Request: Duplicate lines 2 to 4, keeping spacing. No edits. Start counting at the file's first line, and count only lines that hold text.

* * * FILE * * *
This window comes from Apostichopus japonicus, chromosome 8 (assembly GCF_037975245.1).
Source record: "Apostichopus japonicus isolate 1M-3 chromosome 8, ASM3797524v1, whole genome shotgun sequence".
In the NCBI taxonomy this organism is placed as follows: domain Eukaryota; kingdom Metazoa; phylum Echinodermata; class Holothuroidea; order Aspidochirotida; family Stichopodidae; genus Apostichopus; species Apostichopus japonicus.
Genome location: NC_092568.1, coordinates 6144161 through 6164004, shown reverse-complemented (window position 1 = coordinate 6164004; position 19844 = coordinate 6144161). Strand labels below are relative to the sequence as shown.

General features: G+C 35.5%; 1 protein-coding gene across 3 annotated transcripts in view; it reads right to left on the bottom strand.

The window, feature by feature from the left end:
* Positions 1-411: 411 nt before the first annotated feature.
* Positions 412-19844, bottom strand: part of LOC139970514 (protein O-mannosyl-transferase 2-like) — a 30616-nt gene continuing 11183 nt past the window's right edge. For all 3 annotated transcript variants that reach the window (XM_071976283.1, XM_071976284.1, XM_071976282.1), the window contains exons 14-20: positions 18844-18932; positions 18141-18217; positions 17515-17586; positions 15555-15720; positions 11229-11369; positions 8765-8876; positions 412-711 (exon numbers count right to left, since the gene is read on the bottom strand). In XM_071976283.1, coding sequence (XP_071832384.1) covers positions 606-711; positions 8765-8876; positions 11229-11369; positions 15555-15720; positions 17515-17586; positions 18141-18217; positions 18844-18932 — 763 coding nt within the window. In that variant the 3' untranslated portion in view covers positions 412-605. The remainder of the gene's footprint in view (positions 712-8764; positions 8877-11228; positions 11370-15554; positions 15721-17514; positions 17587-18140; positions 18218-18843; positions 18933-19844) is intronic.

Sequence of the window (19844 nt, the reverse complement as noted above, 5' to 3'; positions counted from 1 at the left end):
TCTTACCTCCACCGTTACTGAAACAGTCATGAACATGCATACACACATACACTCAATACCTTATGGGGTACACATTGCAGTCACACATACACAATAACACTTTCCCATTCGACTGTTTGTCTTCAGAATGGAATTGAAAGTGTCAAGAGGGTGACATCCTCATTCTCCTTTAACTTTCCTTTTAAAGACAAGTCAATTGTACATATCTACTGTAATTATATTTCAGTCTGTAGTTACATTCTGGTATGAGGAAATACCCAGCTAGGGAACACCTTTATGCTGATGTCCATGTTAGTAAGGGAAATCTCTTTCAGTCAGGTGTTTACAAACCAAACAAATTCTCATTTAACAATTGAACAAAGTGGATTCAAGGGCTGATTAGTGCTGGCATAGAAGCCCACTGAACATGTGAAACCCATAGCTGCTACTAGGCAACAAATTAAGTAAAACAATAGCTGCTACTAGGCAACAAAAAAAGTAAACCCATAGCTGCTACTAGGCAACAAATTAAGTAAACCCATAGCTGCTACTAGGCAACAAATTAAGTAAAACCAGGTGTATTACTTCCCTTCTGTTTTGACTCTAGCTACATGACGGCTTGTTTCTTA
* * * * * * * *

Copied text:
Source record: "Apostichopus japonicus isolate 1M-3 chromosome 8, ASM3797524v1, whole genome shotgun sequence".
In the NCBI taxonomy this organism is placed as follows: domain Eukaryota; kingdom Metazoa; phylum Echinodermata; class Holothuroidea; order Aspidochirotida; family Stichopodidae; genus Apostichopus; species Apostichopus japonicus.
Genome location: NC_092568.1, coordinates 6144161 through 6164004, shown reverse-complemented (window position 1 = coordinate 6164004; position 19844 = coordinate 6144161). Strand labels below are relative to the sequence as shown.